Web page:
Jewish groups demand Poland explain naked game of tag in Nazi gas chamber: After learning 2015 video was shot in the Stutthof death camp in Poland, groups representing Holocaust survivors pen letter to country's president asking who gave… https://t.co/AAnvxnOXjt TimesofIsrael pic.twitter.com/S4E7oKx71K— Jewish Community (@JComm_BlogFeeds) November 29, 2017
A Polish artist was allowed to film naked people playing tag inside a gas chamber at a former Nazi concentration camp. Now Holocaust survivor groups are demanding answers.
A 5-minute video (Warning: NSFW) titled "Game of Tag" shows several men and women, all completely naked, laughing and chasing each other around a concrete gas chamber. The video was shot in two different places: "In the basement of a private home and in a gas chamber of one of the former concentration camps,” said the video caption and was created by Polish artist Artur Zmijewski.
The description states the video attempts to "face the trauma of Holocaust and to radically deal with it."
"This work is full of cruel fun, sadism, nudity and childish carelessness at the same time. It is full of innocence, laughter, juvenile amusement. It was all about the visual reconstruction of a situation. Just as it was back then: naked people in a gas chamber. But instead of horror, we have giggles, toys, erotic games, innocent frolics. What a relief!" it concludes.
It is NOT a relief. The fact that the artist thought depicting the victims of the Holocaust in such a light would be amusing or enlightening is just extremely sickening. One certainly has to wonder whether Zmijewski was quite right in the head.
The not-even-remotely funny video was filmed in 1999 and was later displayed at a 2015 exhibit called "Poland – Israel – Germany: The Experience of Auschwitz" at the Museum of Contemporary Art in Krakow.
Researchers have only recently discovered it was filmed inside the Stutthof concentration camp, east of the city of Gdansk in Poland. Jerusalem-based lawyer David Schonberg realized the footage was shot in Stutth of after noticing that clippings from Prince William and Kate's visit in July showed the same stains on the wall , doors at both ends and a ledge along the wall.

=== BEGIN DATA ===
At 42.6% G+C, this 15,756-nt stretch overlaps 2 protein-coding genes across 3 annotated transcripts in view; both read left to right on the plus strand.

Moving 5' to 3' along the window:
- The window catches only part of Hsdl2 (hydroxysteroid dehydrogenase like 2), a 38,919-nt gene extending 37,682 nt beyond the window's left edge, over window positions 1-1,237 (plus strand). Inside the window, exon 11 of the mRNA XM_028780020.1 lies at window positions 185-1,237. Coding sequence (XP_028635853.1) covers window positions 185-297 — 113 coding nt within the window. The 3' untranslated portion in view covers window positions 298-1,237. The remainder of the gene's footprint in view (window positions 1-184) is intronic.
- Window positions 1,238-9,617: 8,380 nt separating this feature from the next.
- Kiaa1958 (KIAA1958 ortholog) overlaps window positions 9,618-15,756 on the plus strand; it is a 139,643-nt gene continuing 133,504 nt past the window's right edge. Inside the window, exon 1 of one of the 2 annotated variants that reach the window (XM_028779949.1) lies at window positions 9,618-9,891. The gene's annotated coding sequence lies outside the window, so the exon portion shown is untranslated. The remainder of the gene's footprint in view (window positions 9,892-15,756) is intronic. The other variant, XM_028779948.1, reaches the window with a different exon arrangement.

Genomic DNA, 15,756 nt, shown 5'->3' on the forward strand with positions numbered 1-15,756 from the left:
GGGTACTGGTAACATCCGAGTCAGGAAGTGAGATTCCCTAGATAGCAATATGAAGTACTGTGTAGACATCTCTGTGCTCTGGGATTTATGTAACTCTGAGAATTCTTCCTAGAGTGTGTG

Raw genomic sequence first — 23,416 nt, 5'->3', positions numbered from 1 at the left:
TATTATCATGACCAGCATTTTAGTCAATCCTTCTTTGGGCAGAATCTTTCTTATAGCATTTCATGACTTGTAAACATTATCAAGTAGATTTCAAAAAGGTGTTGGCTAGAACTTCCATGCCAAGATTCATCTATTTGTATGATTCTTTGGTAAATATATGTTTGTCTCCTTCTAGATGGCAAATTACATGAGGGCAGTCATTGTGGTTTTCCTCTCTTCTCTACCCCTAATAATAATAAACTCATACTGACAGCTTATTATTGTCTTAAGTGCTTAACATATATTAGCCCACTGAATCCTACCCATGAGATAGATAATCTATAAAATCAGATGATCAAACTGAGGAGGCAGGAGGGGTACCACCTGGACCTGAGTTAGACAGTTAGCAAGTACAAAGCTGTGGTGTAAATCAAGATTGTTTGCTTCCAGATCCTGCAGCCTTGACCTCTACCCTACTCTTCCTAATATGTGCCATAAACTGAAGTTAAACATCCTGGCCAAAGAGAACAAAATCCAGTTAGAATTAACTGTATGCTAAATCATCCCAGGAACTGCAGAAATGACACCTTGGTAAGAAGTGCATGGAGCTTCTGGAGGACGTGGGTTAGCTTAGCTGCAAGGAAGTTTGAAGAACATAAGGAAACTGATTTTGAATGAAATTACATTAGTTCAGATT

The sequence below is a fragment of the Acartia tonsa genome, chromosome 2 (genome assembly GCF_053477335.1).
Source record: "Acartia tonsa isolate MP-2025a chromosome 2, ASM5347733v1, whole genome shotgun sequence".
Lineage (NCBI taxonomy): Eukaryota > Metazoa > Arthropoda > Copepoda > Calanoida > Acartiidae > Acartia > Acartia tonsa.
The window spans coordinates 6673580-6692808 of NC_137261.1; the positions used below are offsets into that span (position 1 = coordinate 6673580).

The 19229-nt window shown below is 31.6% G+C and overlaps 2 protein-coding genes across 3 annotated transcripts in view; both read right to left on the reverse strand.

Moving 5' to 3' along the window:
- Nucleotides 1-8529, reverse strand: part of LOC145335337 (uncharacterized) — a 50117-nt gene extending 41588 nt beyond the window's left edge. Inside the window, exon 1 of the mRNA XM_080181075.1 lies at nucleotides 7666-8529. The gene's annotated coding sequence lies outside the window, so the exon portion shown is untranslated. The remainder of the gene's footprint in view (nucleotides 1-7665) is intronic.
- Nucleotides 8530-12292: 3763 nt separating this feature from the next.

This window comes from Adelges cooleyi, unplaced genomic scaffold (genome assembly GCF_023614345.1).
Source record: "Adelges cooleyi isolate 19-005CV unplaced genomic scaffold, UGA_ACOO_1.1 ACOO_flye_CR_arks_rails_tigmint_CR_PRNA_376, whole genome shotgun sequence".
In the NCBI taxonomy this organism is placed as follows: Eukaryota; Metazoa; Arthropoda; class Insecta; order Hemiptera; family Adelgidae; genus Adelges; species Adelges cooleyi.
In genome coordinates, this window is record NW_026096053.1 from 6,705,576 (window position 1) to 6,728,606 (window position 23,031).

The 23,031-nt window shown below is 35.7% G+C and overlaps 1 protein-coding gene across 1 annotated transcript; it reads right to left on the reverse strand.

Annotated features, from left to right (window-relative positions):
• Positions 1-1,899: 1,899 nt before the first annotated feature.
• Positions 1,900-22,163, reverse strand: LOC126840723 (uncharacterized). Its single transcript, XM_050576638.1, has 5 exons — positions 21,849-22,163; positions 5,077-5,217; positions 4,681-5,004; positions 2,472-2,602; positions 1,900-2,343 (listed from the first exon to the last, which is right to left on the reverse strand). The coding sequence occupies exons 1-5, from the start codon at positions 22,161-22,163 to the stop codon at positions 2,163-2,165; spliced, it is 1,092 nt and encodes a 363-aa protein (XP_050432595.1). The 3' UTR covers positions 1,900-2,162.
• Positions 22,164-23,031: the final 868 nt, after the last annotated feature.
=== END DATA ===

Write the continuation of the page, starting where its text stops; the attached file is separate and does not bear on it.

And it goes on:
The Yad Vashem Holocaust Memorial experts confirmed his discovery.
The controversial exhibit was endorsed by the Israeli embassy in Poland in 2015 but it soon requested its removal after it prompted international outrage from various Jewish groups who called the piece of "art" most disgusting" and "revolting," according to the Simon Wiesenthal Center's Efraim Zuroff.
Although the museum initially shelved the video after the outcry, it soon had it reinstated, claiming the artist Zmijewski's right to "freedom of artistic expression."
Earlier this week, the Organization of Holocaust Survivors in Israel and the Simon Wiesenthal Center sent a letter to Polish President Andrzej Duda asking if the artist had asked for permission from the Stutthof administrators to make his video, what were the rules of conduct at the former concentration camp and whether they were enforced.
It also noted that at time, no criticism was heard from Polish official sources, the prime minister's office or any other government representative — or even Poland's Ministry of Culture or Foreign Ministry.
"It was banned in Germany, Estonia took it down when we contacted them. In Poland for some reason, which lost 6 million people — 3 million Jews and 3 million Poles — they didn't get it," Zuroff said.
"This is a problem that needs to be addressed. If people are not sufficiently sensitive to the terrible acts of the Holocaust and do not respect its victims then proper conduct in the sites in Poland cannot be properly secured," Schonberg told BBC.
"This also requires proper scrutiny of these sites and making sure that objectionable materials that are so insensitive to the memory of the Holocaust will not be brought on public display."
Stutthof was the first Nazi camp established outside Germany's borders and was set up in 1939. It was first used to incarcerate "undesirable Polish elements" but by 1942, grew into a concentration camp, which included 39 sub-camps.
The camp housed 110,000 Jewish and non-Jewish people for five years. Around 65,000 prisoners — including 28,000 Jews — were killed by the Nazis there by shooting, hanging, lethal injections, gas chamber, malnutrition and disease.
Stutthof was the last camp to be liberated by the Soviet Army on May 9, 1945.